But the Christian won't settle for this sweeping rejection of the primary and foundational role of "right belief." We will neither accept "right beliefs" without "right living," nor "right living" without "right belief." We believe in the power of God, through our "faith alone," to radically change our lives so that we become as the woman in Luke 7. She "wet [Jesus'] feet with her tears and wiped them with the hair of her head and kissed his feet and anointed them with the [alabaster flask of] ointment," not to be worthy, and not to be forgiven, but because she was forgiven and because she knew the goodness of her Savior.

Christianity stubbornly refuses to accept any kind of love or obedience that isn't rooted in the right knowledge and faith and heart-desire toward who God really is, and what He has really promised.

Grace and peace in Christ, who justifies the ungodly like me by faith apart from works (Romans 4:1-8),

Aaron


Further reading:

Faith: The Link Between God's Love For Us and Ours For Others

Also available as an MP3 file

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2 Comments:

  • At January 29, 2007 11:33 PM, Blogger Andrew said…

    "This may be a shocker, but think about the order of the two greatest commandments that Jesus gave."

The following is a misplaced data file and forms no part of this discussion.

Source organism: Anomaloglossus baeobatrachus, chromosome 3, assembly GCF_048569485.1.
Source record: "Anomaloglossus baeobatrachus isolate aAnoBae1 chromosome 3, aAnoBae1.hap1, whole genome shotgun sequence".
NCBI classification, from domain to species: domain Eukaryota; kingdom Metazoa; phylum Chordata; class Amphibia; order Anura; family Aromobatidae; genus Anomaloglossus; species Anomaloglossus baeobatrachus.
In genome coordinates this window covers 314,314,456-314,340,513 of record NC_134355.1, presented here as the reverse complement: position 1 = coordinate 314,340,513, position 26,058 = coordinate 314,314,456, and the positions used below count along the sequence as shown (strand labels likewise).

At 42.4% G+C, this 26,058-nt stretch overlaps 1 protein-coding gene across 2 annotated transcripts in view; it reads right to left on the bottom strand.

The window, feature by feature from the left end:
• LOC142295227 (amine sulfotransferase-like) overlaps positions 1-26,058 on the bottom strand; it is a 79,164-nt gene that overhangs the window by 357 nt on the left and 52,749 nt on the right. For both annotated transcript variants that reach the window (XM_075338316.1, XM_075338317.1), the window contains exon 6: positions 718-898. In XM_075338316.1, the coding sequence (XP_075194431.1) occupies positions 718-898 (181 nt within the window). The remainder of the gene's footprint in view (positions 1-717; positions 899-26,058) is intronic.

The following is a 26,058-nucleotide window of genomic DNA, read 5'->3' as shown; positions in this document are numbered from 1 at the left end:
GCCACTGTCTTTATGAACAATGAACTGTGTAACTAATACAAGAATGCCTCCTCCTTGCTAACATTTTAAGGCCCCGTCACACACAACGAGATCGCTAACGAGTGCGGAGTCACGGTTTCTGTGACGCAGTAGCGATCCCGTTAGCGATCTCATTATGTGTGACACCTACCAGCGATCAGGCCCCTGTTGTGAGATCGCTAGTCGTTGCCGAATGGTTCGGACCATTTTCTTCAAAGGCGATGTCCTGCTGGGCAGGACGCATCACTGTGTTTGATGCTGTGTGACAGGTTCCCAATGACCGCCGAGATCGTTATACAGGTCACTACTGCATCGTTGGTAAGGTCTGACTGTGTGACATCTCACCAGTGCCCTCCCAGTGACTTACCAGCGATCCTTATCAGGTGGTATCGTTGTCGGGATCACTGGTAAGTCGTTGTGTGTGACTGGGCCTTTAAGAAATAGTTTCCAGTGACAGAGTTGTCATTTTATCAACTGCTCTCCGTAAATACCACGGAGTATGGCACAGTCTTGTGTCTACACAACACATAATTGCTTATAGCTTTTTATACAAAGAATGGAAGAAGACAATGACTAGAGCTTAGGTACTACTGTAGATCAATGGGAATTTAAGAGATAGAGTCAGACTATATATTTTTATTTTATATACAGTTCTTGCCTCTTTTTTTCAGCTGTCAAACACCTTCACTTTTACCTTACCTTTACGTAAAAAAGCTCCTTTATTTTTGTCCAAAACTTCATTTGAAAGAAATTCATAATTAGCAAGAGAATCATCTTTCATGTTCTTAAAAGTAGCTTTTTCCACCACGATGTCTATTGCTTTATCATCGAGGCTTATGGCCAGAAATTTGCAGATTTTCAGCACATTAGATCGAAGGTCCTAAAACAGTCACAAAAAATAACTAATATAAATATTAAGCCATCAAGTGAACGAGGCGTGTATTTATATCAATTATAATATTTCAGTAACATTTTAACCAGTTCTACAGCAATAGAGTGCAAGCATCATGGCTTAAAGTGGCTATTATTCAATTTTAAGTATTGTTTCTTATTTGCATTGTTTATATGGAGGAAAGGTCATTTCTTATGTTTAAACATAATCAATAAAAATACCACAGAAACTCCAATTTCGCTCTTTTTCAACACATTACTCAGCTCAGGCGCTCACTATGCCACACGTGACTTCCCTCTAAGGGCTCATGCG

I think the above statement reveals a misnomer you have about loving God. Do we apply love of God and love of neighbor the same way? The way you state it, my love of God is dependent upon my "belief" about him. Is that the way God calls me to love my neighbor? That my love of neighbor is dependent on my belief about my neighbor? What beliefs about my neighbor would I need to hold in order to be able to love him?

    I certainly hope my love of God is not simply a matter of having the right beliefs in order. If so, was I right as a Lutheran? Or was I more or less right later as a hell, fire, and brimstone independent? Were my beliefs even more right once I became a charasmatic? or was I more right when I rejected it?

    I think Christianity has to be more than simply "believing" the right things, and then making sure I have enough works going on to justify my list of beliefs about God.

    Job had beliefs about God. I don't seem to remember God being too impressed with his beliefs.

    Proverbs says that every arguement sounds correct until the other side is presented.

    My beliefs change almost everytime I read scripture. My theology is different now than it was 10 years ago. It will probably look much different in 10 years. What does that say about today's theology?

    I don't look for Mormons to leave mormonism because it is wrong. I desire for them to leave it because it is limiting. I hope this makes it more about their benefit and less about my need to be right, which I believe most theological division is unfortunately about.

     
  • At January 31, 2007 12:01 PM, Blogger Aaron Shafovaloff said…

    The way you state it, my love of God is dependent upon my "belief" about him. Is that the way God calls me to love my neighbor?

    This seems very obvious, because if you have an entirely false notion of who your neighbor is or what is best for them then you can't love them like you ought.